For humanitarian assistance to be effective, we need to continuously assess and adapt our approaches. Katie Whitehouse makes the case that listening to people is a critical skill in operational research, and meaningful engagement with the population is as valuable as measuring data points.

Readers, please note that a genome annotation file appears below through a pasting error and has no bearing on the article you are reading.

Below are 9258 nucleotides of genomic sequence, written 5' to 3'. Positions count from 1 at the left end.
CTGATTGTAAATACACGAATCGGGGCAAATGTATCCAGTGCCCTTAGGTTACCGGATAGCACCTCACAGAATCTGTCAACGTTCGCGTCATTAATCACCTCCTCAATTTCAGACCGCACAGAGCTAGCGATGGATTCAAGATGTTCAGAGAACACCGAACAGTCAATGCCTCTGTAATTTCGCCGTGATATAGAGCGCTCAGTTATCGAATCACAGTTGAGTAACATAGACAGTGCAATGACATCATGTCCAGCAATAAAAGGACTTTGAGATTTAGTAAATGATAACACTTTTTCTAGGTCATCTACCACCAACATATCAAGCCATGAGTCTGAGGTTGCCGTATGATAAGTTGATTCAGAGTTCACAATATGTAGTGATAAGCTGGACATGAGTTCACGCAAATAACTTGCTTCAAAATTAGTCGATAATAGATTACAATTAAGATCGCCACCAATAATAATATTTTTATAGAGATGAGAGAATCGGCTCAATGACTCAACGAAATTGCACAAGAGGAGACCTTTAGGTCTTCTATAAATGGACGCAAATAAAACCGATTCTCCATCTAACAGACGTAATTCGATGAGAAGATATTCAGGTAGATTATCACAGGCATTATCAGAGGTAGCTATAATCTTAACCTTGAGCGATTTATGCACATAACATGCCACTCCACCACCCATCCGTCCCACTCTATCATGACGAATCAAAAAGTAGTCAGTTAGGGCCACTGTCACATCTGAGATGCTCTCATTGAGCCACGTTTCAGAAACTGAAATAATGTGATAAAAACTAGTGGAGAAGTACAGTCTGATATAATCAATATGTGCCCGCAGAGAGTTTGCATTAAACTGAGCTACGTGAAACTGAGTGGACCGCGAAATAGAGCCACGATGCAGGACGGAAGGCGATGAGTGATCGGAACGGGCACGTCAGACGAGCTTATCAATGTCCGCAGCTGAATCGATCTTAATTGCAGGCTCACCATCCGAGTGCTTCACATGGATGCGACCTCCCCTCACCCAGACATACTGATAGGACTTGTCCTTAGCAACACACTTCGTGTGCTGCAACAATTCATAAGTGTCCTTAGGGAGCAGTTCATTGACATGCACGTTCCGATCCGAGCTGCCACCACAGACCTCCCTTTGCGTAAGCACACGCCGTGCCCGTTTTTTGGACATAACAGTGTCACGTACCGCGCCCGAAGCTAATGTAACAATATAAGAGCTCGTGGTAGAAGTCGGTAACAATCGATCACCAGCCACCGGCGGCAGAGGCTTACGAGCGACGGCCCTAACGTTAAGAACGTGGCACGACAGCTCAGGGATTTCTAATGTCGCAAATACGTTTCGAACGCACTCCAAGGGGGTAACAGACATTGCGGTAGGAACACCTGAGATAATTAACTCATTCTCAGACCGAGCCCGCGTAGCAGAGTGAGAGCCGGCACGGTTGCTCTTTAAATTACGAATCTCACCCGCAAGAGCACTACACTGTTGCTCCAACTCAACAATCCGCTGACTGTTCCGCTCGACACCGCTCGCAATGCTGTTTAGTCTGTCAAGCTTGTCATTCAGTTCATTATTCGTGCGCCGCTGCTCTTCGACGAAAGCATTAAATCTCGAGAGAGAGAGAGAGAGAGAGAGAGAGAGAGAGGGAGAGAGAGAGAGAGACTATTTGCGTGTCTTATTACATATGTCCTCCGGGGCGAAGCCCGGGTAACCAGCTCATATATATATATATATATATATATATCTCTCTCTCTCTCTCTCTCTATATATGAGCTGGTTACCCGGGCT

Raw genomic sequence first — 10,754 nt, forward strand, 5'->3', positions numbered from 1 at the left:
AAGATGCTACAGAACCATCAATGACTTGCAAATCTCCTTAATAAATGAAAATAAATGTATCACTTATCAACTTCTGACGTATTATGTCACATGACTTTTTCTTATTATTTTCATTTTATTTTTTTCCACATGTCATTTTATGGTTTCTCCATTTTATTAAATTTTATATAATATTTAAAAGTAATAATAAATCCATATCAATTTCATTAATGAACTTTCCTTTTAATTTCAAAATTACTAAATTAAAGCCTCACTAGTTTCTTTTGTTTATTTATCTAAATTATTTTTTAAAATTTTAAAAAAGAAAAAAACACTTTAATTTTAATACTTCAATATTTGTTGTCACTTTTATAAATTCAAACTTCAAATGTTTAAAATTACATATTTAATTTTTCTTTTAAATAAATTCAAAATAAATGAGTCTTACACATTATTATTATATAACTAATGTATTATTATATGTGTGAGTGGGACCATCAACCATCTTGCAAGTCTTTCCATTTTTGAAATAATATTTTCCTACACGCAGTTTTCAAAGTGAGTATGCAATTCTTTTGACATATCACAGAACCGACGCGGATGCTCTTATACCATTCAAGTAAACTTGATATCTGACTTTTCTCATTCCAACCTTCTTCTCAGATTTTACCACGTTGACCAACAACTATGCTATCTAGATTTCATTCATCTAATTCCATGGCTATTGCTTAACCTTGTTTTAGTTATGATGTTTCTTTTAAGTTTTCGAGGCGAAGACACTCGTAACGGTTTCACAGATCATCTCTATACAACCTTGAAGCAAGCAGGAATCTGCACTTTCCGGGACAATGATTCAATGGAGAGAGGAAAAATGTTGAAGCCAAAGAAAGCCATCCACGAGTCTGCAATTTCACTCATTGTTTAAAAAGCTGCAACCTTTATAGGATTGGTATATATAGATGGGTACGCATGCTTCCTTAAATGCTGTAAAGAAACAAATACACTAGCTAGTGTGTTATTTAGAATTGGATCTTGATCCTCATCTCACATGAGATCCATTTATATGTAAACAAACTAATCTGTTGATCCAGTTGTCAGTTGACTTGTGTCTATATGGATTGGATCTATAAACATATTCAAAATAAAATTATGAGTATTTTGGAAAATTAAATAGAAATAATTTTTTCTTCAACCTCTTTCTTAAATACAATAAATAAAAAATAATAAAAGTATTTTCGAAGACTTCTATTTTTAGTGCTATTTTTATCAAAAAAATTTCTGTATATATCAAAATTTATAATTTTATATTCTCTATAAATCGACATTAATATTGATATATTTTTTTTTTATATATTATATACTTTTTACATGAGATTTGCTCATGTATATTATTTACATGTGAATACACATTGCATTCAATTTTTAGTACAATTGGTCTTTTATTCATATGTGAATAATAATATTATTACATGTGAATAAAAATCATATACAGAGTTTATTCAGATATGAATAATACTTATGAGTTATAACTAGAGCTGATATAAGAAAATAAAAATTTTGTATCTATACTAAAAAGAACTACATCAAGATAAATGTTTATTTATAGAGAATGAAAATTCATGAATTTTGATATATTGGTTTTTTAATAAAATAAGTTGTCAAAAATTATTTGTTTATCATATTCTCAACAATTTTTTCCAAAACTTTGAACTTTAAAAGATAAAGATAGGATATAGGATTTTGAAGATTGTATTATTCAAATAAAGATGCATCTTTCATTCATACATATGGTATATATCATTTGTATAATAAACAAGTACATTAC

Working as a qualitative researcher for Médecins Sans Frontières, she collects stories and experiences to better inform how to design and deliver tailored programmes. When Katie Whitehouse began her research career in a participatory health program in the United Kingdom, her mentors taught her to push the boundaries. They challenged her to approach research with what is now known as a qualitative methodology. With its emphasis on building a detailed picture of a research subject, this approach was at the time considered in broader circles to be radical. Katie later began working for Médecins Sans Frontières (Doctors Without Borders) as a researcher and health promoter, and found her match. In places like South Sudan, the Central African Republic and Myanmar, she gave the participants in her research the chance to paint a detailed picture of the reality they faced, in the process eradicating preconceived notions the research team held, and in turn helping to determine precise outcomes that produced the most effective humanitarian programmes possible.